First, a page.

Research has confirmed what the yogis of ancient times already knew: Profound physiological and psychological changes take place when we meditate, causing an actual shift in the brain and in the involuntary processes of the body.
This is how it works. An instrument called an electroencephalograph (EEG) records mental activity. During waking activity, when the mind constantly moves from one thought to another, the EEG registers jerky and rapid lines categorized as beta waves. When the mind calms down through meditation, the EEG shows waves that are smoother and slower and categorizes them as alpha waves. As meditation deepens, brain activity decreases further. The EEG then registers an even smoother, slower pattern of activity we call theta waves. Studies on meditators have shown decreased perspiration and a slower rate of respiration accompanied by a decrease of metabolic wastes in the bloodstream. Lower blood pressure and an enhanced immune system are further benefits noted by research studies.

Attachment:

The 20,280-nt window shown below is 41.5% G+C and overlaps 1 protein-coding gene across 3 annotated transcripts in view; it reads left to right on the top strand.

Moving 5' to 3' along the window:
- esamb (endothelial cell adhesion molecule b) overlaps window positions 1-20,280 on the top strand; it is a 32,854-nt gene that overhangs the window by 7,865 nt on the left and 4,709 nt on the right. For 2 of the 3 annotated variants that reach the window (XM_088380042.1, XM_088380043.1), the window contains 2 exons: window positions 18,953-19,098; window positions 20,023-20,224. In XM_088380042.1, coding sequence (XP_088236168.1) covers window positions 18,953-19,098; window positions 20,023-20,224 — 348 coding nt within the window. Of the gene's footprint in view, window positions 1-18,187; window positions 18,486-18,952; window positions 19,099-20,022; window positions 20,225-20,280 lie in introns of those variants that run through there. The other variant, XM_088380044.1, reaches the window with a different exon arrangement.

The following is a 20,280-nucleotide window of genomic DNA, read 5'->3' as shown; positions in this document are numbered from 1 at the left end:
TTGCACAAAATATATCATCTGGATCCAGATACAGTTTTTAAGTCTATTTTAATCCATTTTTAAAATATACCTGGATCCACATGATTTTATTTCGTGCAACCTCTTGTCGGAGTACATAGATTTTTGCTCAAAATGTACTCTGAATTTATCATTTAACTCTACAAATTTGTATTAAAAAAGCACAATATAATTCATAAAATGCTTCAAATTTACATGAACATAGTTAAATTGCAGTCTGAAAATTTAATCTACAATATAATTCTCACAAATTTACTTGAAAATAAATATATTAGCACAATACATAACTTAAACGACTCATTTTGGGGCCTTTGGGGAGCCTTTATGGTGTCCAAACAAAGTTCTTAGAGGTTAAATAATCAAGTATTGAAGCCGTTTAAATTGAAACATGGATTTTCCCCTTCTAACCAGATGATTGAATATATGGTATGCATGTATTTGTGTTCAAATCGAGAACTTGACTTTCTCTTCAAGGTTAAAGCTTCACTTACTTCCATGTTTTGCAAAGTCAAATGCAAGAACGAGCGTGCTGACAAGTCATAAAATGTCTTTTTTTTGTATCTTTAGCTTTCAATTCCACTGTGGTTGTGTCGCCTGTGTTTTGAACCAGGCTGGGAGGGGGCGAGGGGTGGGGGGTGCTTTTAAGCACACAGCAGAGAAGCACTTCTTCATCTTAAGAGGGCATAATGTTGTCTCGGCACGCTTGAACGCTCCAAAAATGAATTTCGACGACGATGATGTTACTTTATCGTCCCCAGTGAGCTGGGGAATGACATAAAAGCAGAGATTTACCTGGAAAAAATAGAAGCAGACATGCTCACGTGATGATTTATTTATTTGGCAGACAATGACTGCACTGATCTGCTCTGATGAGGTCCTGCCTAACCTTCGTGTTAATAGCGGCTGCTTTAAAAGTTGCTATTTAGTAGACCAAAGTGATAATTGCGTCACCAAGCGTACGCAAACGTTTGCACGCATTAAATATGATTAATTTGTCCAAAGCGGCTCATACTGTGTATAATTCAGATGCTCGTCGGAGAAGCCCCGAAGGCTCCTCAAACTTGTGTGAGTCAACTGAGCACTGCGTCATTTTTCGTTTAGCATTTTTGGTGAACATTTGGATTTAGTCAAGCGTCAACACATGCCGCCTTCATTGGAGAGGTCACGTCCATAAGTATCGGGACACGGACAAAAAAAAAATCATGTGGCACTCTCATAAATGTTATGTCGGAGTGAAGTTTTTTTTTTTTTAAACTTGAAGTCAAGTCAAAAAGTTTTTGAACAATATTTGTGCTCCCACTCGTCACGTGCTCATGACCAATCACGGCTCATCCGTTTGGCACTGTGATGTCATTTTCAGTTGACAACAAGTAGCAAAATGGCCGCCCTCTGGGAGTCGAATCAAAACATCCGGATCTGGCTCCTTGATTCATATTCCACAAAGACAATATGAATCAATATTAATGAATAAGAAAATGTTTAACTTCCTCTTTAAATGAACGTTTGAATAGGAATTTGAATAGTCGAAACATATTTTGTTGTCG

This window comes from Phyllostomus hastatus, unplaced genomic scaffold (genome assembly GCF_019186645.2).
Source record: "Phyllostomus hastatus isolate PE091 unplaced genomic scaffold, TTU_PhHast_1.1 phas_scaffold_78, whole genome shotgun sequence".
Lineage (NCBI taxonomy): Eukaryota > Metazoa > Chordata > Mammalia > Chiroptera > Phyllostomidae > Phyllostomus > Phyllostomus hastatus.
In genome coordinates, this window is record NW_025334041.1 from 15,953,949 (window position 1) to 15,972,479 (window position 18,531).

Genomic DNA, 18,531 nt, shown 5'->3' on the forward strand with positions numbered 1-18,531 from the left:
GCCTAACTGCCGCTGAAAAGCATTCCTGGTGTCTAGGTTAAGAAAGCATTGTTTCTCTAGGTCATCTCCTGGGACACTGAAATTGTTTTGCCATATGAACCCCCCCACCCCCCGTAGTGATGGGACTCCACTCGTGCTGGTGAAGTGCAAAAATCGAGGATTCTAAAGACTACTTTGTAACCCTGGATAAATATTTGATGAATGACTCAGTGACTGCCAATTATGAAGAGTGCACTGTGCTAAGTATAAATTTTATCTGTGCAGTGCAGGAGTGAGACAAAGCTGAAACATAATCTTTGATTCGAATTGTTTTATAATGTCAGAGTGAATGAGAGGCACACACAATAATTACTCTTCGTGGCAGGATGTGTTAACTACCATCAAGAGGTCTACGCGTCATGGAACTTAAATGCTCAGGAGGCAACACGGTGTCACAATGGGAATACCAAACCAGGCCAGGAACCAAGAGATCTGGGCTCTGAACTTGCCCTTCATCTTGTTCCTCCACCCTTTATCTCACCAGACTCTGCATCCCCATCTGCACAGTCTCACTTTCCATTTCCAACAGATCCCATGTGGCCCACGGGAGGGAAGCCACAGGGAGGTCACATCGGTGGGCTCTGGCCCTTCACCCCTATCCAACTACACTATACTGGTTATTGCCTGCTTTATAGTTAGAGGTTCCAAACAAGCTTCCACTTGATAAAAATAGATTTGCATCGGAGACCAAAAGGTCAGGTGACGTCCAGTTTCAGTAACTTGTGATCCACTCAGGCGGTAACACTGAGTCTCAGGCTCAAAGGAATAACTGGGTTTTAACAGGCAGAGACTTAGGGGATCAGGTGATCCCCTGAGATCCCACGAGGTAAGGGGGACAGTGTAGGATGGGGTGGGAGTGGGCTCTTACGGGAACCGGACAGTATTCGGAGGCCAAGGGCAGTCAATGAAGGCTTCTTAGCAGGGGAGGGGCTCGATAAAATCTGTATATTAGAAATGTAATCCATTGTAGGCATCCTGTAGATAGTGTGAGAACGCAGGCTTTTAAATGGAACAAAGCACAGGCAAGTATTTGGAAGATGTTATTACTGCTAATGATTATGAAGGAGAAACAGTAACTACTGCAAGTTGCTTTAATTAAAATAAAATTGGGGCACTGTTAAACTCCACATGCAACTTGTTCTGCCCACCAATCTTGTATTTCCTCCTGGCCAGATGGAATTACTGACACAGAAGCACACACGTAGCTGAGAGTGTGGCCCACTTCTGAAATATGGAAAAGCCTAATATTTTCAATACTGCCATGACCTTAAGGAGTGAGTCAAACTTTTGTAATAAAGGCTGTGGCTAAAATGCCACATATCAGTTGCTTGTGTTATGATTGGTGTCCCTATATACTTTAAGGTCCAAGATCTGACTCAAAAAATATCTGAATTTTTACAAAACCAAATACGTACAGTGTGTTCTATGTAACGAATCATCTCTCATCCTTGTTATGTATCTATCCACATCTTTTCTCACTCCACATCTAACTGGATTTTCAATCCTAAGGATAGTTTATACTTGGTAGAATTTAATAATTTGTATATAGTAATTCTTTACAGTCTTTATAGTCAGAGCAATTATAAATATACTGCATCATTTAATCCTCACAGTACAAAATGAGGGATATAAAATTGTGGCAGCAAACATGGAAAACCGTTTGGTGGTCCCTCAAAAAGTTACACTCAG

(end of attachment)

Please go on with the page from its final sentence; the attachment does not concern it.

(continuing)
The health benefits meditation produces naturally reflect the mental and physical effects of this process. At the very least, meditation teaches you how to manage stress; reducing stress, in turn, enhances your overall physical health and emotional well-being. On a deeper level, it can add to the quality of your life by teaching you to be fully alert, aware, and alive. In short, it is a celebration of yourself. You are not meditating to get anything, but rather to look at and let go of anything you do not need.